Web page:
Equine Dental Care: Painful Points and Uneven Arcades

Equine Dental Care: Painful Points and Uneven Arcades

Horses might not show signs of dental pain until fitted with bits and headgear.

Photo: iStock

Dental issues that can impair equine performance

Your usually soft-in-the-mouth, responsive gelding has started throwing his head in the air when you pick up the reins or ask him to collect. While the behavior might be frustrating for you as a rider, it could be just as frustrating for him: His teeth might hurt. Anytime a horse shows a sudden change or resistance when working with a bit in his mouth, you should have your veterinarian check his teeth.

A horse’s teeth are crucial not only for proper chewing and nutrition but also for proper performance. Dental problems can be quite painful and, in turn, can cause horses to exhibit certain performance-inhibiting behaviors. Often these problems are subtle or not even recognized as related to the teeth. So in this article we’ll list some of the dental issues to watch for and how they are corrected.

Sharp Enamel Points

Mary Delorey, DVM, of Northwest Equine Dentistry, in Seattle, Washington, says most dental problems that translate into performance issues are conditions that cause pain. The most prevalent one injures the soft tissues of the mouth.

“Normal wear of teeth can lead to sharp points,” she says. “These are probably the most common problem, since the lower jaw is about 30% narrower than the upper jaw.” Because of this disparity, the outside edges of the upper teeth and the inside edges of the lower teeth don’t wear away as fast as the rest of the surface during chewing, leaving very sharp points of enamel. 

“Horses need a certain amount of exposed enamel to grind up food,” Delorey says. “In the wild, those sharpened projections don’t create much problem, but when we put tack on the horse’s face and a bit in the mouth, this changes things.”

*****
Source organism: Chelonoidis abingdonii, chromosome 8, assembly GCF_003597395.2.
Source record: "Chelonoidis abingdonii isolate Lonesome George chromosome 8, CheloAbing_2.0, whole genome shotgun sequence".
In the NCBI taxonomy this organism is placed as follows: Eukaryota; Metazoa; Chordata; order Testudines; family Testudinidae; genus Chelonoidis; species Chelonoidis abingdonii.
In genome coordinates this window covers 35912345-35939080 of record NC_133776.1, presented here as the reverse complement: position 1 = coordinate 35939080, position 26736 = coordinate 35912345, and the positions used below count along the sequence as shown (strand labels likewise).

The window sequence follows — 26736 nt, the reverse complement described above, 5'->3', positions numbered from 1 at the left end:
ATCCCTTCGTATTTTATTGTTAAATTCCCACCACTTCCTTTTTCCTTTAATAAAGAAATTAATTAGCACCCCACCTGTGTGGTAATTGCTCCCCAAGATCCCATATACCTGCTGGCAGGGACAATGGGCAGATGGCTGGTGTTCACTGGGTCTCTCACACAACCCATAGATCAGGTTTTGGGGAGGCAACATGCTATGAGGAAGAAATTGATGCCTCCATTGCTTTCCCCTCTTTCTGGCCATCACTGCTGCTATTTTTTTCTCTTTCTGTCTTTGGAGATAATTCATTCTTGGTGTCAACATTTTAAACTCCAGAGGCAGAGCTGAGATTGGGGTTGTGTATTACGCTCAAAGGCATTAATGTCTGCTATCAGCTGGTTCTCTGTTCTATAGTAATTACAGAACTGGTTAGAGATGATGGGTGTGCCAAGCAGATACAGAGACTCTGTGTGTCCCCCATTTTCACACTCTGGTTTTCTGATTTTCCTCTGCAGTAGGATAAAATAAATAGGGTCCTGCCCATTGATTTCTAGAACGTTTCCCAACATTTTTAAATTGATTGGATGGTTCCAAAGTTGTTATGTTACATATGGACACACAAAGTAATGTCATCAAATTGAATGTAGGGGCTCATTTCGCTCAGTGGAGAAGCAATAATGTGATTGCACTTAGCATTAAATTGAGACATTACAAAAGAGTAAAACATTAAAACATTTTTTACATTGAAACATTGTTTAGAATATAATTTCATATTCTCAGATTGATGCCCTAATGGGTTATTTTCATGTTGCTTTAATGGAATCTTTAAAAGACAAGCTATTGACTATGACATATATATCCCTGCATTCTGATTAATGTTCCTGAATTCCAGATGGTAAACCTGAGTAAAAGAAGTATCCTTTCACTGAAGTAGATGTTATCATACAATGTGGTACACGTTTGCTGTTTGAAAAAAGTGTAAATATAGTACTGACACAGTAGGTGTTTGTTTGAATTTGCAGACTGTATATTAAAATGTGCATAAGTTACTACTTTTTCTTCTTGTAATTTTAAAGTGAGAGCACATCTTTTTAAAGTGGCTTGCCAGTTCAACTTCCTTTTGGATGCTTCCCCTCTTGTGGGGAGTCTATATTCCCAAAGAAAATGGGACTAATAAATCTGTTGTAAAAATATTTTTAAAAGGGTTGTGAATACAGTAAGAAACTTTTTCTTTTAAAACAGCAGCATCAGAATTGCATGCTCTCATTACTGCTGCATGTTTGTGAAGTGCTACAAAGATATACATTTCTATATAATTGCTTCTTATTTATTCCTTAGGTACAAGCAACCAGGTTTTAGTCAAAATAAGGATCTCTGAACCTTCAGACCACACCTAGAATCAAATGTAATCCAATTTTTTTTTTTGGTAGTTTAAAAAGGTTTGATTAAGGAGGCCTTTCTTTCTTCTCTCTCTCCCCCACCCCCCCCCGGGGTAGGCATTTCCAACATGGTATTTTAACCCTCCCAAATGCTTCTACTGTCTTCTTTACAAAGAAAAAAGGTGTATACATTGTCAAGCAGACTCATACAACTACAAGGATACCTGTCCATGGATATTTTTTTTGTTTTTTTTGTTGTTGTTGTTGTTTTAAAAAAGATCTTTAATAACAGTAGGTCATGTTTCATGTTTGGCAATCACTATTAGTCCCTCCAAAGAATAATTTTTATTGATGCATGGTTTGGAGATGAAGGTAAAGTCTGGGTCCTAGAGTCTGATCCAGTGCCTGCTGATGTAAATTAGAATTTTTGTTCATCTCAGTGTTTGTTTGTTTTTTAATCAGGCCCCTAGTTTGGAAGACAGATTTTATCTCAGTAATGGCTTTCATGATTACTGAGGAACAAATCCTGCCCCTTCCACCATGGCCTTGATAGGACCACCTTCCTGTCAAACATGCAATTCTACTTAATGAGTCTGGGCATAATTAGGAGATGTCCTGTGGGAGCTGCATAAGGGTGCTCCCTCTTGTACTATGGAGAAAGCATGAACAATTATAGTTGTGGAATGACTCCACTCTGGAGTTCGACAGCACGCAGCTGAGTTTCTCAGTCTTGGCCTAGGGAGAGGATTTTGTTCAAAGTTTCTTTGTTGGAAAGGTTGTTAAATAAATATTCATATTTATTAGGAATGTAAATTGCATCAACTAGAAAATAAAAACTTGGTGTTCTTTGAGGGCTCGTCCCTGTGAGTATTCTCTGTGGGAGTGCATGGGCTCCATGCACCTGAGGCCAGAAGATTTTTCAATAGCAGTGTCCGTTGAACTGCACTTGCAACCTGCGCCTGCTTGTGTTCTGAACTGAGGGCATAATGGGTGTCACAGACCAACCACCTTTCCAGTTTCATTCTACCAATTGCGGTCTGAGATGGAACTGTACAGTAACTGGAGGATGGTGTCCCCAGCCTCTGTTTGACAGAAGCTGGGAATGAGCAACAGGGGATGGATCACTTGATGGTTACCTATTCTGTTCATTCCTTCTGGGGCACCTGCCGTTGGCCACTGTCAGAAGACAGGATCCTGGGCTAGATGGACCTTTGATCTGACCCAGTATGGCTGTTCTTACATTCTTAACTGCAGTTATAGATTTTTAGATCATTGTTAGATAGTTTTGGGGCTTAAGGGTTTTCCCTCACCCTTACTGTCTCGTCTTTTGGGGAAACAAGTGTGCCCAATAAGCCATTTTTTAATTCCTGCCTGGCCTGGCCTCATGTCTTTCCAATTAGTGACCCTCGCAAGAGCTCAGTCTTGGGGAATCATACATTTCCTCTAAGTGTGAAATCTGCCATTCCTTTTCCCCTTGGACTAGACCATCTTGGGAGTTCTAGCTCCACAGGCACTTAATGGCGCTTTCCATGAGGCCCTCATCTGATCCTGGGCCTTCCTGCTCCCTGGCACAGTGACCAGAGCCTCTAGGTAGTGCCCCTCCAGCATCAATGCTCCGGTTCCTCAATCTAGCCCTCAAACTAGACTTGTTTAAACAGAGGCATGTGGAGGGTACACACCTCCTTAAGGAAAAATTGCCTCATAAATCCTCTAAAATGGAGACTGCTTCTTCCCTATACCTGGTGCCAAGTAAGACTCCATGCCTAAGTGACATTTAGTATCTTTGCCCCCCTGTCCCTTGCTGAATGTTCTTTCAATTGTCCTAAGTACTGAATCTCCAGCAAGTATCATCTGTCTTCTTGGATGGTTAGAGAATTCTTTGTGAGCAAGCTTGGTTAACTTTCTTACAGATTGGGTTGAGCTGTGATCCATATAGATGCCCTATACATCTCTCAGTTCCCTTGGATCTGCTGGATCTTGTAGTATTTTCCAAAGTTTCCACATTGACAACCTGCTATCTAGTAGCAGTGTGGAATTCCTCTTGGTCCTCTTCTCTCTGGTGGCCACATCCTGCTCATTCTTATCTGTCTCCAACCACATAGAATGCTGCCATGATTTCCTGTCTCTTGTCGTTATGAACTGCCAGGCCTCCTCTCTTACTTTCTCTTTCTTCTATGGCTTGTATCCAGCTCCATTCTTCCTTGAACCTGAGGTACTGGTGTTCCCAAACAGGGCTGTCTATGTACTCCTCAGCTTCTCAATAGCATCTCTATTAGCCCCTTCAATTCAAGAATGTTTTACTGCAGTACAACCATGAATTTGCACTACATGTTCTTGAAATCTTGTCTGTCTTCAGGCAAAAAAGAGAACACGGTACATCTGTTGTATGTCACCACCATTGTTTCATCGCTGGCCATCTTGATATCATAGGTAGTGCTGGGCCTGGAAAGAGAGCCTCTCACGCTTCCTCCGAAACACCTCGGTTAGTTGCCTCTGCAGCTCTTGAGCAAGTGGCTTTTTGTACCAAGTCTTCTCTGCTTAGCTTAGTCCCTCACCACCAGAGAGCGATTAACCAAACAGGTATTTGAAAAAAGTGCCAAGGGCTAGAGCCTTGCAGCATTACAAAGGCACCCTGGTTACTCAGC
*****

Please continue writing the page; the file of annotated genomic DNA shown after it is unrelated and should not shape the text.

Headgear such as bits, nosebands, and cavessons can place direct pressure on soft tissues that wouldn’t otherwise be subject to them. 

Delorey says sharp points particularly affect horses that hold tension in their jaw muscles, either when ridden or stabled—similar to people who habitually clench their jaw. Thus, veterinarians perform routine dental care with two goals in mind: maintain dental health and provide comfort for the horse. 

“Routine dental care involves floating (rasping), smoothing off those sharp points,” says Delorey. “Sharp top teeth can lacerate the cheek tissue; sharp bottom teeth can lacerate the tongue. The horse’s tongue is huge and long, nearly filling the oral cavity when the horse’s mouth is closed. There is no place for that tongue to go to get away from … sharp points on the teeth if the mouth is being held closed by tack.”

Regular dental care to remove sharp points can help eliminate resistance behaviors such as mouth-gaping, jaw-moving, or sticking out the tongue when being ridden, she says. 

Learn more about dental problems that can impact your horse’s performance in the June 2017 issue of The Horse: Your Guide To Equine Health Care. Subscribe now and get an immediate download of this issue.

About the Author

Heather Smith Thomas

Heather Smith Thomas ranches with her husband near Salmon, Idaho, raising cattle and a few horses. She has a B.A. in English and history from University of Puget Sound (1966). She has raised and trained horses for 50 years, and has been writing freelance articles and books nearly that long, publishing 20 books and more than 9,000 articles for horse and livestock publications. Some of her books include Understanding Equine Hoof Care, The Horse Conformation Handbook, Care and Management of Horses, Storey's Guide to Raising Horses and Storey's Guide to Training Horses. Besides having her own blog, www.heathersmiththomas.blogspot.com, she writes a biweekly blog at http://insidestorey.blogspot.com that comes out on Tuesdays.

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